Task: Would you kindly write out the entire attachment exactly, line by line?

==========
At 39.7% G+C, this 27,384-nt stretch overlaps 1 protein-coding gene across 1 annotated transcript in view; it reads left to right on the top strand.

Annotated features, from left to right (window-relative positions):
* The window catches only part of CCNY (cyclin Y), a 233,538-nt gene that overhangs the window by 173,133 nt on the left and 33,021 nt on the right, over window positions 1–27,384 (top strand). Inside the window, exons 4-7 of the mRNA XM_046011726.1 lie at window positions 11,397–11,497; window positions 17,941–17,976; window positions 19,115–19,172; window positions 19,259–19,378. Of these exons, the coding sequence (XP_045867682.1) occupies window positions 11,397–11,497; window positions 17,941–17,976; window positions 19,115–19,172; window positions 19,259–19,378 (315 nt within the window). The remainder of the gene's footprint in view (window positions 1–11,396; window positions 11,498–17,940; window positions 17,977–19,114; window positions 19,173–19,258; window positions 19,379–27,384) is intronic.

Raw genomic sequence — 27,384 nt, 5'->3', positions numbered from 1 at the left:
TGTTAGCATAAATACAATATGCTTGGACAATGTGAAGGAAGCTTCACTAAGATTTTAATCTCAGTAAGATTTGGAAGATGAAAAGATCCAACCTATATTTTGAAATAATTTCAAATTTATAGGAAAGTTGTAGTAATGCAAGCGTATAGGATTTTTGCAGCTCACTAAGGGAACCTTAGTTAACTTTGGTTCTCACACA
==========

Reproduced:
At 39.7% G+C, this 27,384-nt stretch overlaps 1 protein-coding gene across 1 annotated transcript in view; it reads left to right on the top strand.

Annotated features, from left to right (window-relative positions):
* The window catches only part of CCNY (cyclin Y), a 233,538-nt gene that overhangs the window by 173,133 nt on the left and 33,021 nt on the right, over window positions 1–27,384 (top strand). Inside the window, exons 4-7 of the mRNA XM_046011726.1 lie at window positions 11,397–11,497; window positions 17,941–17,976; window positions 19,115–19,172; window positions 19,259–19,378. Of these exons, the coding sequence (XP_045867682.1) occupies window positions 11,397–11,497; window positions 17,941–17,976; window positions 19,115–19,172; window positions 19,259–19,378 (315 nt within the window). The remainder of the gene's footprint in view (window positions 1–11,396; window positions 11,498–17,940; window positions 17,977–19,114; window positions 19,173–19,258; window positions 19,379–27,384) is intronic.

Raw genomic sequence — 27,384 nt, 5'->3', positions numbered from 1 at the left:
TGTTAGCATAAATACAATATGCTTGGACAATGTGAAGGAAGCTTCACTAAGATTTTAATCTCAGTAAGATTTGGAAGATGAAAAGATCCAACCTATATTTTGAAATAATTTCAAATTTATAGGAAAGTTGTAGTAATGCAAGCGTATAGGATTTTTGCAGCTCACTAAGGGAACCTTAGTTAACTTTGGTTCTCACACA